CHANNEL MASTERY + SIA WEEKLY CONSUMER BEHAVIOR PULSE – June 25, 2020

Last Friday, June 19, 2020, the Senate passed the Great American Outdoors Act (GAOA). The bill is now headed to the House, then hopefully onto the president’s desk. If passed, this would be a BIG win for the outdoor recreation industries! The bill fully funds the Land and Water Conservation Fund, addresses the backlog of public lands maintenance, supports rural communities dependent on public lands and tourism, and rescues the outdoor recreation industry, which is made up of 90-percent small businesses.

This comes at a critical time as national parks are re-opening, and consumers are starting to feel more comfortable traveling. Starting is the key word here. The U.S. Travel Association is reporting an increased interest in travel, but consumers are still playing it safe. They are choosing to stay closer to home, travel by car or RV, and visit what they perceive to be safer destinations, like national parks and public lands. 

The US Travel Association published a report on June 18th showing a considerable increase in the likelihood of people participating in travel activities. After dipping last month, there is a rising intent to stay in a hotel or resort in the next six months; 38-percent now say it is likely they will do so, compared to 31-percent in May. There are caveats though. Among Americans who are expecting to travel in 2020, most say they will avoid: 

  • Crowded destinations (53-percent) 
  • Attending conferences (46-percent)
  • Air travel (34-percent) 
  • Cities/urban areas (25-percent)

Those surveyed, intend to: 

  • Visit a more familiar destinations (60-percent) 
  • Visit destinations with better “pandemic etiquette” – destinations perceived as safer in terms of COVID-19

Travel Pulse reports a similar sentiment, travelers are looking to maximize experiences while minimizing risk. Travel Pulse predicts increases in: 

  • Road Trips and RV Travel
  • Visits to America’s national parks and public lands 
  • Staycations 
  • An increase in travelers purchasing travel insurance and booking with hotels, airlines, etc. with flexible booking and cancellation policies 

SIA Take: The uncertainty and insecurity brought on by COVID-19 is driving a desire for flexibility, familiarity, and safety. There is so much changing around us, and so much uncertainty in the future, that consumers want to travel, but they want to do it in their own car, close to home, to familiar destinations, and safe spaces. This sounds a lot like the re-opening of retail spaces and restaurants. People are increasingly open to stepping in a store or restaurant, but are more likely to do so if it is perceived as safe, and easy.

 

Incremental increases in traveler spending and confidence is met with increases in consumer spending, as reported by the NPD Group. The NPD Group is a leading provider of sales tracking data – covering stores and e-commerce. Insights from their weekly report show: 

  • A 3-percent increase in general merchandise sales, compared to last year.
  • Highly discretionary industries in fashion – like apparel, footwear, beauty, accessories, and watches – have shown marked improvement compared to late March when stores first shuttered. 
  • Total retail purchasing traffic, as measured by the number of receipts, continued to rise for the week ending June 13, nearing the pre-crisis baseline. Online receipts leveled off as in-store receipts grew.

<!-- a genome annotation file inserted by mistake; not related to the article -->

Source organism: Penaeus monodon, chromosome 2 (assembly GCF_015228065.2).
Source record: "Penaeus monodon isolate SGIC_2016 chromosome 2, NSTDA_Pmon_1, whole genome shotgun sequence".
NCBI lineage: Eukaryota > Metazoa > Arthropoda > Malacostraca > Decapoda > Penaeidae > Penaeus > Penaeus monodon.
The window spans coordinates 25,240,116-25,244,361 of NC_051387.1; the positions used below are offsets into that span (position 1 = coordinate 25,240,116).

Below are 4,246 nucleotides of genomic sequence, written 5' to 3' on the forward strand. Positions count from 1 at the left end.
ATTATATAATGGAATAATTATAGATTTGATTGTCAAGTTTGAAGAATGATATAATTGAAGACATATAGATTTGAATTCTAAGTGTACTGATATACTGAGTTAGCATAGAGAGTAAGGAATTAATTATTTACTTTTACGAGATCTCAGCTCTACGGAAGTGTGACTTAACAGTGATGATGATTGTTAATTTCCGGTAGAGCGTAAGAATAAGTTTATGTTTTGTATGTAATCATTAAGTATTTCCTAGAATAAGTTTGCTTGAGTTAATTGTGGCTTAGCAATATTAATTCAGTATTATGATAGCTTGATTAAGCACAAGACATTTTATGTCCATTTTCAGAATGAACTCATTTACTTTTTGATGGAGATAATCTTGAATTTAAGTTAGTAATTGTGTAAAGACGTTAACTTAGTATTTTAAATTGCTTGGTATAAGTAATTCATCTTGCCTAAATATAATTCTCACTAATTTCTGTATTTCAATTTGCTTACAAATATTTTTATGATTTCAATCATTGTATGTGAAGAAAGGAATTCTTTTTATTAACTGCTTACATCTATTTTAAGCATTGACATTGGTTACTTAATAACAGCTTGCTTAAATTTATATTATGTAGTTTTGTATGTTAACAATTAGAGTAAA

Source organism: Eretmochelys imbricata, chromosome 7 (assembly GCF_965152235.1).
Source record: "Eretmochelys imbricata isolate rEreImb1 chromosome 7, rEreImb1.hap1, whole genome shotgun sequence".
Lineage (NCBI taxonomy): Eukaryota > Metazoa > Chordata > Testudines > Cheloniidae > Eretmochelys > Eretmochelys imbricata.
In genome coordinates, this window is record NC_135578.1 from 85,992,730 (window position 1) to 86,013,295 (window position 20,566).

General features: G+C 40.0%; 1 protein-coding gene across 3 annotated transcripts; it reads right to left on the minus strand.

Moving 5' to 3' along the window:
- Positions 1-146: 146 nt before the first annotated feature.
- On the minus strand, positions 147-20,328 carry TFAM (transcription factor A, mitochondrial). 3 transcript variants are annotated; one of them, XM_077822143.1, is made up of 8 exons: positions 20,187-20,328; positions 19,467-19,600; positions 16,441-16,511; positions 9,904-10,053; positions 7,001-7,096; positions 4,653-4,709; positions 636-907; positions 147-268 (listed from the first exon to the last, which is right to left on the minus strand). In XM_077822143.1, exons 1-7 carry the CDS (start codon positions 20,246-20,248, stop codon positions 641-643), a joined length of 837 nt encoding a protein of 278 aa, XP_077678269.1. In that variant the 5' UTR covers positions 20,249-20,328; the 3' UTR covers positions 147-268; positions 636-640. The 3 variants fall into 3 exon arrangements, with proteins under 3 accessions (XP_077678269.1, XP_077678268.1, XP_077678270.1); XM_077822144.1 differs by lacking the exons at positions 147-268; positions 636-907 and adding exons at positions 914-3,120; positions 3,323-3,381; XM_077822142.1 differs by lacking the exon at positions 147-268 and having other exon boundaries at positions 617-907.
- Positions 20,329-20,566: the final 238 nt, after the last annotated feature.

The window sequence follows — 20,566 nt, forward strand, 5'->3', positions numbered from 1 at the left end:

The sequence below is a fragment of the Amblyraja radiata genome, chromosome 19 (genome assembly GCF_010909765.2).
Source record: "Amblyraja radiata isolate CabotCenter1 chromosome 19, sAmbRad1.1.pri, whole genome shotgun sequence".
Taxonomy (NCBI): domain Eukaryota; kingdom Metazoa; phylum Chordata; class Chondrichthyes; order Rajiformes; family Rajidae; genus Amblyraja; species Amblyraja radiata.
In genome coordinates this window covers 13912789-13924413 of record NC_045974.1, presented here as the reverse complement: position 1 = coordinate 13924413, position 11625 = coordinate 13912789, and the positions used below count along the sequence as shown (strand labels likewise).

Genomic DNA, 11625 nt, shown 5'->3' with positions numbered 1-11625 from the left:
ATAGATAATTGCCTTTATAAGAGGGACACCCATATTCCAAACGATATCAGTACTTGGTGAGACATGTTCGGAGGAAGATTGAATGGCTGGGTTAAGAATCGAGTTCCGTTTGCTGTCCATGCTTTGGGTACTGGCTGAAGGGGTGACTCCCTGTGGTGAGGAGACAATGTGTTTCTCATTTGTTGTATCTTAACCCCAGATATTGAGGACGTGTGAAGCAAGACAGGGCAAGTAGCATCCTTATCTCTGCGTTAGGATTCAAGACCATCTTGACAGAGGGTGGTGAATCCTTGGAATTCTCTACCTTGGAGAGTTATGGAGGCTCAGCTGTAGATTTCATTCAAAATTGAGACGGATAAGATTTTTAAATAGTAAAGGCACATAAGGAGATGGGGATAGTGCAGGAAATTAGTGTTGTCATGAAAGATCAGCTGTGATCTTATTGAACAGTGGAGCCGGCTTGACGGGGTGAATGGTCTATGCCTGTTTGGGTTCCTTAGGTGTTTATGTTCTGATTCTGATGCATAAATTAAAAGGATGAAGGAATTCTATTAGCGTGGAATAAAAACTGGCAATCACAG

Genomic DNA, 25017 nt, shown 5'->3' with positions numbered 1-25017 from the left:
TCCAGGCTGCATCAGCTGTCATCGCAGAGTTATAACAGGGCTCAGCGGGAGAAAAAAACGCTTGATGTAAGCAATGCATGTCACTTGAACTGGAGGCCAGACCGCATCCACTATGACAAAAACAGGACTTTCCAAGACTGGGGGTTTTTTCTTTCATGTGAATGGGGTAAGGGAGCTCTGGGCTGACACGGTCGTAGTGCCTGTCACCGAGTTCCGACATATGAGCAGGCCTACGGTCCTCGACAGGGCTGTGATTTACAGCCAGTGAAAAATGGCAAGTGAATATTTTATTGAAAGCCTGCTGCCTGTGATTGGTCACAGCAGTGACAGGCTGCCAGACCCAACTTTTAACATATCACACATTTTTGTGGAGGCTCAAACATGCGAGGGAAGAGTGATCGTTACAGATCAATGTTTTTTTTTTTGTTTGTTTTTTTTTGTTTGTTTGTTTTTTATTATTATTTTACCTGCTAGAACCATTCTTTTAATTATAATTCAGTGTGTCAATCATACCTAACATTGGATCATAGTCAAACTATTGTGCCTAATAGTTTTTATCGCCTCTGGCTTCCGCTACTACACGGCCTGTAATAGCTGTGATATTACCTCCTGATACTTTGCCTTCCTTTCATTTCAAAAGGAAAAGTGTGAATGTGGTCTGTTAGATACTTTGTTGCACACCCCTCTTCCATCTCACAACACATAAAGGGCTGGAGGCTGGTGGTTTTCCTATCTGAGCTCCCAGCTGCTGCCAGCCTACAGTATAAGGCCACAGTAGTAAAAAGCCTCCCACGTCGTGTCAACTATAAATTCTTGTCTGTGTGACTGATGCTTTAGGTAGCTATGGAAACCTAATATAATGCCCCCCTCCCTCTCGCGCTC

The NPD Group has also been tracking trends in the sports industry. A recent NPD Checkout survey found that exercising at home has increased more than 70-percent, since COVID-19, and twice as many consumers are using online or app-based exercise classes. 

Matt Powell, Vice President and Senior Industry Advisor at NPD, expects that “we will see a renewed and heightened interest in wellness and fitness post-pandemic.” 

Powell continues: “In addition to the lockdown providing a greater incentive for people to exercise at home or be active in the open air, I believe this illness has also motivated people to adopt healthier habits. Overall, I expect the combination of these factors to drive an increased interest in healthy lifestyles, which bodes well for sports retail.”

Even as stores begin to re-open, research shows that consumers are still leery. Research conducted by Civic Science, a NPD partner, found that: 

  • Customers who like to shop at Academy, 25-percent say they would be comfortable shopping there in one to four months, and 50-percent say in more than four months. 
  • For customers who like to shop at Footlocker and The Finish Line, about 40-percent say they will shop there in one to four months, and about 30-percent say more than four months. 
  • Dick’s Sporting Goods has the most favorable outlook, with about half saying they would shop soon and 30-percent saying in one to four months. 

SIA Take: This shows a long and bumpy road to the recovery of physical retail spaces. To thrive, retailers and brands MUST keep flexibility in mind when serving consumers, and up-level e-commerce platforms. In addition, retail will need to constantly showcase that safety is top of mind, and make consumers feel comfortable and at ease. Two ways to help consumers feel at ease: offer curbside pickup, and continue to communicate and build relationships with them. Even if they are not physically visiting your store right now, consistently communicating with them will make them want to visit when they are ready. 

 

More to come next week. Please let us know if there’s something specific you’d like for us to include in our weekly Consumer Behavior Pulse – email [email protected] to send your request. Thanks!

Colleen Nipkow

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